I’m happy I overcame this obstacle, but it made me wonder about the power of that ‘inner critic’. Even though I knew the fear was pretty baseless, the thoughts would still appear every so often. Turns out, these kind of thoughts are quite common. You may have had run-ins with an inner critic of your own, lingering on your mind from time to time. Sometimes, it may even be someone else’s voice (family, friend, or arch nemesis, perhaps?) playing in your head.

If we know these thoughts are baseless, why do they hold so much power? It’s worth taking a moment to consider the heightened influence even a single one of these negative thoughts can have on our lives.

Negative thoughts have significantly more power, weight, and longevity than positive ones.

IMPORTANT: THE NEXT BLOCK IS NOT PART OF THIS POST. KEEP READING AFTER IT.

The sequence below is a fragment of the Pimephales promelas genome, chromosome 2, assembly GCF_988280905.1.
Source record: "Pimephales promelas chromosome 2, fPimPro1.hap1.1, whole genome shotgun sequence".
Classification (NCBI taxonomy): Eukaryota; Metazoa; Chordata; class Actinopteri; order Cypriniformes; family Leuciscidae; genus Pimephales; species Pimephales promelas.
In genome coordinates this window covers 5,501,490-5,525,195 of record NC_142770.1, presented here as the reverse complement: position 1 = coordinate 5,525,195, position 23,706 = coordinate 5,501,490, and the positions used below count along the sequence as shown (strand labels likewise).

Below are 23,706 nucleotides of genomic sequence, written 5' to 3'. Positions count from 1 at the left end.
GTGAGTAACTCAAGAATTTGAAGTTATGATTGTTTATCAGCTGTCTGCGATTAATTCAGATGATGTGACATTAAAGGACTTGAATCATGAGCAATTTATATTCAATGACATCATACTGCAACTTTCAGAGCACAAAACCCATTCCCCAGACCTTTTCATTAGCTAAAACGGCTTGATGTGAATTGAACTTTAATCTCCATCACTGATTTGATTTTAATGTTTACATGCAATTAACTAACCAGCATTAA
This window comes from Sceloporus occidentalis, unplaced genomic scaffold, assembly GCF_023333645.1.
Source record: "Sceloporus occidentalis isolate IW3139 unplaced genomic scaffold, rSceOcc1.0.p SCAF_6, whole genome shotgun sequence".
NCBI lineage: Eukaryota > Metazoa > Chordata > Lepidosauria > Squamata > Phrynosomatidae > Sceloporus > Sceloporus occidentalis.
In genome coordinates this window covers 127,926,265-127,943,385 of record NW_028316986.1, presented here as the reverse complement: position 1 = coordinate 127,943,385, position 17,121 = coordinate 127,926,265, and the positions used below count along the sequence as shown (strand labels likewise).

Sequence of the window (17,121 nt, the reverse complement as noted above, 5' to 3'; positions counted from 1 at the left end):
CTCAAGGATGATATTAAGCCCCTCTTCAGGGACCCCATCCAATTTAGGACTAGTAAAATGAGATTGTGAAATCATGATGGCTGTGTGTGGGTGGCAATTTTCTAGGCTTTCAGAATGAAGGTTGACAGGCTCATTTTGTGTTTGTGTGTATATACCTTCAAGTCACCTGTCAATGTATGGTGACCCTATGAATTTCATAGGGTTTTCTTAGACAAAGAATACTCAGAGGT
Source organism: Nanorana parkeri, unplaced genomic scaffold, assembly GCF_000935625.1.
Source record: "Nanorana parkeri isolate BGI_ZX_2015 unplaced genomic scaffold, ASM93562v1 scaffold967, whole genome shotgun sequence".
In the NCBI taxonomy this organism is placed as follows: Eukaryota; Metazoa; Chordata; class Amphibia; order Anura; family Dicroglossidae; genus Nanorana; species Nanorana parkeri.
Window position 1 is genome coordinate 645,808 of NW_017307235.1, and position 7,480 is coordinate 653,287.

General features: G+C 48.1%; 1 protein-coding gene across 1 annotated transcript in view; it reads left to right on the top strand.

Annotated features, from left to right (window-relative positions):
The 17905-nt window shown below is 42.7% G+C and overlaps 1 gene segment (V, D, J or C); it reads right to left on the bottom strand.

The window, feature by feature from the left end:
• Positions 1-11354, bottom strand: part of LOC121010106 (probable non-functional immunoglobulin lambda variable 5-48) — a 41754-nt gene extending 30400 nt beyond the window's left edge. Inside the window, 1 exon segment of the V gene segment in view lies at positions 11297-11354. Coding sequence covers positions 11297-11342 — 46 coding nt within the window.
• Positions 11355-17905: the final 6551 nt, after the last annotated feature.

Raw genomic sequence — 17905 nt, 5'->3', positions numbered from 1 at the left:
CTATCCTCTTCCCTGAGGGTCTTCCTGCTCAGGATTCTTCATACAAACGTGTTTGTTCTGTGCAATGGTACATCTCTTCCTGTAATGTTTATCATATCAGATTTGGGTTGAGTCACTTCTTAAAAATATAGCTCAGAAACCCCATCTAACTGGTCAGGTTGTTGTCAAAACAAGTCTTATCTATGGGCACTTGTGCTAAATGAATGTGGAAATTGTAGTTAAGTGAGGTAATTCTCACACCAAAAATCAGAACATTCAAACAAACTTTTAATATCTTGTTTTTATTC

When a negative thought penetrates our mind (born from a hurtful event, critical feedback, embarrassment, etc.), it can linger for days, weeks or more. Often, it can become a constant distraction. Worse, it can be debilitating, compromising our ability to function.

By contrast, positive thoughts are fleeting. We typically enjoy a compliment, happy moment, or joyful exchange briefly... and then quickly move on. So, even if we have the same count of positive/negative thoughts, the imbalance of weight causes negativity to hold far more staying power. For some, this effect is so powerful that they start to believe they're a negative person. In reality, their perception of their own thoughts is distorted due to the magnified impact of negativity.

So how do you counteract negative thoughts?

  • Pay closer attention to yourself via regular check-ins. Ideally, this is a daily activity, such as journaling. To begin with, just notice and log — don’t judge or analyze too much.